Doctor: Birth defects increase in inbred polygamy community

Associated Press/February 10, 2006

Salt Lake City -- A rare, severe birth defect is on the rise in an inbred polygamous community on the Utah-Arizona border, according to a doctor who has treated many of the children.

Intermarriage among close relatives is producing children who have two copies of a recessive gene for a debilitating condition called fumarase deficiency. The enzyme irregularity causes severe mental retardation, epileptic seizures and other effects that often leaves children unable to take care of themselves.

Dr. Theodore Tarby has treated many of the children at clinics in Arizona under contracts with the state. All are retarded, the neurologist told Salt Lake City television station KSL-TV.

The children live in the twin polygamist communities of Hildale, Utah, and Colorado City, Ariz.

Tarby believes the recessive gene was introduced by one of the community's polygamist founders.

Community historian Ben Bistline said most of the community's 8,000 residents are in two major families descended from a handful of founders who settled there in the 1930s.

"Ninety percent of the community is related to one side or the other," said Bistline, a former member of the sect, the Fundamentalist Church of Jesus Christ of Latter-Day Saints.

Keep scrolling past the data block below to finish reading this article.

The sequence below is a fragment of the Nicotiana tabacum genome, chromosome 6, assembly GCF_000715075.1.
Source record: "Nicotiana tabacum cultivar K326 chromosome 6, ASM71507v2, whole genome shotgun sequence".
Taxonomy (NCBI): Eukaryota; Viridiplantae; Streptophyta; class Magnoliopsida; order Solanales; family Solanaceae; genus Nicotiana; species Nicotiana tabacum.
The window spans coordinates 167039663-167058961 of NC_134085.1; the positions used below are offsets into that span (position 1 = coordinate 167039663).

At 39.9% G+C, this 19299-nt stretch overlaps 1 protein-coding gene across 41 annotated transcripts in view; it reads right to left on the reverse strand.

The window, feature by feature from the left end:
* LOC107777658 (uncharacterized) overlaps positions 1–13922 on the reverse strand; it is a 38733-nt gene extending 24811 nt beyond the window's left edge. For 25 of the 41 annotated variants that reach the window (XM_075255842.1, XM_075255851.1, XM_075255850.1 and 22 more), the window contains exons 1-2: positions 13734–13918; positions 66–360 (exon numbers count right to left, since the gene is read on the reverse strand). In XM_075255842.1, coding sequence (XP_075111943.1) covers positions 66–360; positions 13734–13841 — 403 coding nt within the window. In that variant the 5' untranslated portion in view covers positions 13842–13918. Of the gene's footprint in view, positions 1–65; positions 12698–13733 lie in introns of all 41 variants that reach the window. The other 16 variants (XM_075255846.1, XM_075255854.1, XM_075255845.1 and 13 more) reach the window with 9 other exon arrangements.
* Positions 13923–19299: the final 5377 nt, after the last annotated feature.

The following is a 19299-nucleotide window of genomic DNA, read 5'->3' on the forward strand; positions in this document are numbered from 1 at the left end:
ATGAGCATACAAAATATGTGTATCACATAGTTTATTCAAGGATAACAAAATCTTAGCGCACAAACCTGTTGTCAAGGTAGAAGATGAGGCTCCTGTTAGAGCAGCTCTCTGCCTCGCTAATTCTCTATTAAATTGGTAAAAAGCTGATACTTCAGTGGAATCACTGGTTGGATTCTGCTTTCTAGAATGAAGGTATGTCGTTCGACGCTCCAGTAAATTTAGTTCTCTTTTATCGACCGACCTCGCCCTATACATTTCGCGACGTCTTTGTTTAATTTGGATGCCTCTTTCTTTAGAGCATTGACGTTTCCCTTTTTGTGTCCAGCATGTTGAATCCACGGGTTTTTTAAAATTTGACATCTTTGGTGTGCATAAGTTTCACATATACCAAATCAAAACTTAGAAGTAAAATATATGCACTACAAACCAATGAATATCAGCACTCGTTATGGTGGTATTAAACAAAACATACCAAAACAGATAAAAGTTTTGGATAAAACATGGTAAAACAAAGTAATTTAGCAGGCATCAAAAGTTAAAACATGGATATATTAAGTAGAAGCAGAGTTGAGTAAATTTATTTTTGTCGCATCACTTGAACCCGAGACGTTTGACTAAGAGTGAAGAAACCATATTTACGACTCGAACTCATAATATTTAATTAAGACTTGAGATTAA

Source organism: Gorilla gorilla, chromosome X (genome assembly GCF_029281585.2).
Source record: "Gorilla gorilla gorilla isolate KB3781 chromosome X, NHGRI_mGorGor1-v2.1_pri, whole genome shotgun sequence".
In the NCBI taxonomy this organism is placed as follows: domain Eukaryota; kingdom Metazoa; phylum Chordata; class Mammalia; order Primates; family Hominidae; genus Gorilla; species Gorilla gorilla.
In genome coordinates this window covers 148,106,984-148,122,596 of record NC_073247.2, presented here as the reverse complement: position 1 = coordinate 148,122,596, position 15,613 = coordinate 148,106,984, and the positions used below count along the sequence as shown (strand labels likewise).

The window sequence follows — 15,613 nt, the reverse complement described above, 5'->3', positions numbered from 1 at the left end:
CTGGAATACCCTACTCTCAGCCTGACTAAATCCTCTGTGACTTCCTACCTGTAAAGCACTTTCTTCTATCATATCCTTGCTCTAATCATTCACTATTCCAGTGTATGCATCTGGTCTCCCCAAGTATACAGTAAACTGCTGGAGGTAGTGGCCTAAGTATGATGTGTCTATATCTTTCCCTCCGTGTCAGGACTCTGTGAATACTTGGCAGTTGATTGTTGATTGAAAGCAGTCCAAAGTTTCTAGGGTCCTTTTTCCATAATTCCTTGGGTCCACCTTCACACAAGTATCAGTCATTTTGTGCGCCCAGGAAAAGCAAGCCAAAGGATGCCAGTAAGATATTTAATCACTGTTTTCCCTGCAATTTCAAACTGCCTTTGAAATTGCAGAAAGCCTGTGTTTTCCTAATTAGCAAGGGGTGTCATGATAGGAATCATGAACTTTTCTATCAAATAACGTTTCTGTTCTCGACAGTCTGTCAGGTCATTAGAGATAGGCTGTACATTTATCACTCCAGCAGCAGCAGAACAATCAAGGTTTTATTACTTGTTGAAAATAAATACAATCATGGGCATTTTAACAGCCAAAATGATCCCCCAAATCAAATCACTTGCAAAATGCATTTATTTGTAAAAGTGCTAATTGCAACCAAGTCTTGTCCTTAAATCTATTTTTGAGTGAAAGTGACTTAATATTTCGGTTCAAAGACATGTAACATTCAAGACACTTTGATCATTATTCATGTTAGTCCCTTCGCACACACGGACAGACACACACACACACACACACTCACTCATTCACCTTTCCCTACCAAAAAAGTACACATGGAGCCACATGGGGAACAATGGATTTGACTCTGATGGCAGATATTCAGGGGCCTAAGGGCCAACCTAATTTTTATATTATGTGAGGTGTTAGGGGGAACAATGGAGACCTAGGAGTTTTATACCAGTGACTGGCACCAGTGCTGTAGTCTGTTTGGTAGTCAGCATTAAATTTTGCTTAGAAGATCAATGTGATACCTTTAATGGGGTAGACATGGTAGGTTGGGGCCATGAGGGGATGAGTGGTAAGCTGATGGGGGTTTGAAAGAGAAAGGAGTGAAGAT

"They claim to be the chosen people, the chosen few," Bistline said. "And their claim is they marry closely to preserve the royal bloodline, so to speak."

Isaac Wyler, also a former follower of the church led by fugitive Warren Jeffs, told KSL that he was related by marriage to some of the victims.

"I've seen some children that can talk and communicate a little," Wyler said. "And I've seen others that are totally laid out. They have no movement. They can't do anything by themselves. Literally, if they're 8 years old, it's like taking care of a baby."

Tarby saw the first child with the deficiency in the community 15 years ago. He said the oldest victim is now about 20.

In March 2000, Tarby co-authored an article in the medical journal "Annals of Neurology" describing eight cases of fumarase deficiency. It has now grown to 20 known cases in the community.

Tarby said the victims require and receive constant care from parents and close relatives.

"They would just assume they've been given a test and they need to pass this test," Wyler said. "And it's their lot in life to take care of a child like this. And they'll give it everything they've got. And they'll do a good job."

In the FLDS community, marriages with cousins and other relatives are common, Bistline said.

It's believed that more than half the residents carry the recessive gene. That means the number of cases likely will grow. Tarby said there could be hundreds of victims in coming generations.

Tarby said he urges residents to undergo genetic screening before marriage, but is largely ignored.

He said medical care for the children is frequently borne by taxpayers.

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